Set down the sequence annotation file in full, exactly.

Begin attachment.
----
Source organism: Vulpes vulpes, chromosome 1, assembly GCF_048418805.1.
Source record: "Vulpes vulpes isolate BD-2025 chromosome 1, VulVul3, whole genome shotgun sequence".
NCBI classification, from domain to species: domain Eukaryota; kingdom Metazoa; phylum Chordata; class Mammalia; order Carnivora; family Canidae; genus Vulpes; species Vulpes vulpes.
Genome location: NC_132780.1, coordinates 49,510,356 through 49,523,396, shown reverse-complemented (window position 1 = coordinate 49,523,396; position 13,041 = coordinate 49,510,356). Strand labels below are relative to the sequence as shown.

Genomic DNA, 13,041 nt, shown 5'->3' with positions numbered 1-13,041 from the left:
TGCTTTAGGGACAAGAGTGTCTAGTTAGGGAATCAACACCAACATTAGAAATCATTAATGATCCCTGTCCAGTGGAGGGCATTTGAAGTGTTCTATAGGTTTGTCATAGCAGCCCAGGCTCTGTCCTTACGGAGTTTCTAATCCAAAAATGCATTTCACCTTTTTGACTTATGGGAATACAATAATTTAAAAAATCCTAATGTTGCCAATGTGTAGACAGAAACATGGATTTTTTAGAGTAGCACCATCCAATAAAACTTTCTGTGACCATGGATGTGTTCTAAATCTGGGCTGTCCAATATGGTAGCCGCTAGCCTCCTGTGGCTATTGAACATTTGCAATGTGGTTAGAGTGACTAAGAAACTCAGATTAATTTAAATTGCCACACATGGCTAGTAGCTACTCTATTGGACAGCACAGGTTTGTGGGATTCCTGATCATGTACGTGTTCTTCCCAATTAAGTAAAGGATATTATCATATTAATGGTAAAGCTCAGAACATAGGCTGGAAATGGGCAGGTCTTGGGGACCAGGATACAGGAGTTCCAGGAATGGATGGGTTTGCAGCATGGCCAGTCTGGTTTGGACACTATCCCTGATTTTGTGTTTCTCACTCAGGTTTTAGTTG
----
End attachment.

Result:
Source organism: Vulpes vulpes, chromosome 1, assembly GCF_048418805.1.
Source record: "Vulpes vulpes isolate BD-2025 chromosome 1, VulVul3, whole genome shotgun sequence".
NCBI classification, from domain to species: domain Eukaryota; kingdom Metazoa; phylum Chordata; class Mammalia; order Carnivora; family Canidae; genus Vulpes; species Vulpes vulpes.
Genome location: NC_132780.1, coordinates 49,510,356 through 49,523,396, shown reverse-complemented (window position 1 = coordinate 49,523,396; position 13,041 = coordinate 49,510,356). Strand labels below are relative to the sequence as shown.

Genomic DNA, 13,041 nt, shown 5'->3' with positions numbered 1-13,041 from the left:
TGCTTTAGGGACAAGAGTGTCTAGTTAGGGAATCAACACCAACATTAGAAATCATTAATGATCCCTGTCCAGTGGAGGGCATTTGAAGTGTTCTATAGGTTTGTCATAGCAGCCCAGGCTCTGTCCTTACGGAGTTTCTAATCCAAAAATGCATTTCACCTTTTTGACTTATGGGAATACAATAATTTAAAAAATCCTAATGTTGCCAATGTGTAGACAGAAACATGGATTTTTTAGAGTAGCACCATCCAATAAAACTTTCTGTGACCATGGATGTGTTCTAAATCTGGGCTGTCCAATATGGTAGCCGCTAGCCTCCTGTGGCTATTGAACATTTGCAATGTGGTTAGAGTGACTAAGAAACTCAGATTAATTTAAATTGCCACACATGGCTAGTAGCTACTCTATTGGACAGCACAGGTTTGTGGGATTCCTGATCATGTACGTGTTCTTCCCAATTAAGTAAAGGATATTATCATATTAATGGTAAAGCTCAGAACATAGGCTGGAAATGGGCAGGTCTTGGGGACCAGGATACAGGAGTTCCAGGAATGGATGGGTTTGCAGCATGGCCAGTCTGGTTTGGACACTATCCCTGATTTTGTGTTTCTCACTCAGGTTTTAGTTG